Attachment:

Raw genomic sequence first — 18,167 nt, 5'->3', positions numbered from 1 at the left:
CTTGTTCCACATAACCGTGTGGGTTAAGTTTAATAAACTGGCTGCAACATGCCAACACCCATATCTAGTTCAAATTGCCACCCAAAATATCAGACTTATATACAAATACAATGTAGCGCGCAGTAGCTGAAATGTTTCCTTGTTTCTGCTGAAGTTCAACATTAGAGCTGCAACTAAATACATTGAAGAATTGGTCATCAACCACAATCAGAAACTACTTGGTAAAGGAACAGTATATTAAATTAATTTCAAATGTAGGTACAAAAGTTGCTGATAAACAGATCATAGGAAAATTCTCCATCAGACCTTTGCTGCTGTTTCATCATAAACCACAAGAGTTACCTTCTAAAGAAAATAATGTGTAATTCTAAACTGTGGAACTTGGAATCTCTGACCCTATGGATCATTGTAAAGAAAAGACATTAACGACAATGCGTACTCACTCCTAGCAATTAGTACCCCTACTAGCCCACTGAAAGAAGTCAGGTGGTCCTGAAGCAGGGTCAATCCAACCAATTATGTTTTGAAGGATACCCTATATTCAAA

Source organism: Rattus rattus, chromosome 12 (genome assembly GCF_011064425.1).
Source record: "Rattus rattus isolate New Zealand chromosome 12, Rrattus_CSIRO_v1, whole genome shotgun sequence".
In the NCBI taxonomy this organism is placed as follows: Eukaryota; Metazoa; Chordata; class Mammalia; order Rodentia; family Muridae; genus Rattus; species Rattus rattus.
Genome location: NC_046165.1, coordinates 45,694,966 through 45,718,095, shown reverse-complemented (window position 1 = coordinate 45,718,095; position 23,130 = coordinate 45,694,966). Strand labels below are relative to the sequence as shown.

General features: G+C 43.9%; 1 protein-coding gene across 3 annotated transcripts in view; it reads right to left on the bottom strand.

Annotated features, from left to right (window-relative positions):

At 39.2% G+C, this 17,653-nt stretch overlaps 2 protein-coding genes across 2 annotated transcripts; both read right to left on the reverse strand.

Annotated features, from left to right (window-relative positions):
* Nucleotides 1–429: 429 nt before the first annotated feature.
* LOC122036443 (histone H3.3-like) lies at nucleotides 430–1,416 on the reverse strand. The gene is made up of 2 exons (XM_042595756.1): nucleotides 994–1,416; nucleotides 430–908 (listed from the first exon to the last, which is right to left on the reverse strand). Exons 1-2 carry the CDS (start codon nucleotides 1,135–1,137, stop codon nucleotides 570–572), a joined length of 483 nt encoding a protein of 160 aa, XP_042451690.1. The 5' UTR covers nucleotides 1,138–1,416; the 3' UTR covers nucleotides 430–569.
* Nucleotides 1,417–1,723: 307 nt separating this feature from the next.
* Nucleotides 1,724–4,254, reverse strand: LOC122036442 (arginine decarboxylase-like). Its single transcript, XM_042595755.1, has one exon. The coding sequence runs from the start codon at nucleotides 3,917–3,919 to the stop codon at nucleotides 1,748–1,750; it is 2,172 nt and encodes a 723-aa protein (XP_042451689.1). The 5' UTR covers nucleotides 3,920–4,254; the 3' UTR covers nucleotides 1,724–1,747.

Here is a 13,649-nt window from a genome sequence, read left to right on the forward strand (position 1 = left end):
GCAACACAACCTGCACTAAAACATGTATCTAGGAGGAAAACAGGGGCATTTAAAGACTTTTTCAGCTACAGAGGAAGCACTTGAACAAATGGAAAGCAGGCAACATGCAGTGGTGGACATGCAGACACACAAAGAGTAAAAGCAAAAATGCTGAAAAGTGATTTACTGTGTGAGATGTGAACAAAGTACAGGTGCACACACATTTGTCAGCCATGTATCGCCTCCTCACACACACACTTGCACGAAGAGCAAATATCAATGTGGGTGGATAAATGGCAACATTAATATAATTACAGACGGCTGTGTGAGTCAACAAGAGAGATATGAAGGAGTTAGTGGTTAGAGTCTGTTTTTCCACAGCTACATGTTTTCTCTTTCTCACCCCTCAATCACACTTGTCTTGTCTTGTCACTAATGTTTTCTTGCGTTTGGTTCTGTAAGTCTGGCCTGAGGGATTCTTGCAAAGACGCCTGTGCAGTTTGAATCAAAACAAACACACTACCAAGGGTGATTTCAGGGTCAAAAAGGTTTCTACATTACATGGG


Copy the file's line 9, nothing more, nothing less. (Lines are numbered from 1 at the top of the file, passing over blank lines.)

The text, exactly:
At 39.2% G+C, this 17,653-nt stretch overlaps 2 protein-coding genes across 2 annotated transcripts; both read right to left on the reverse strand.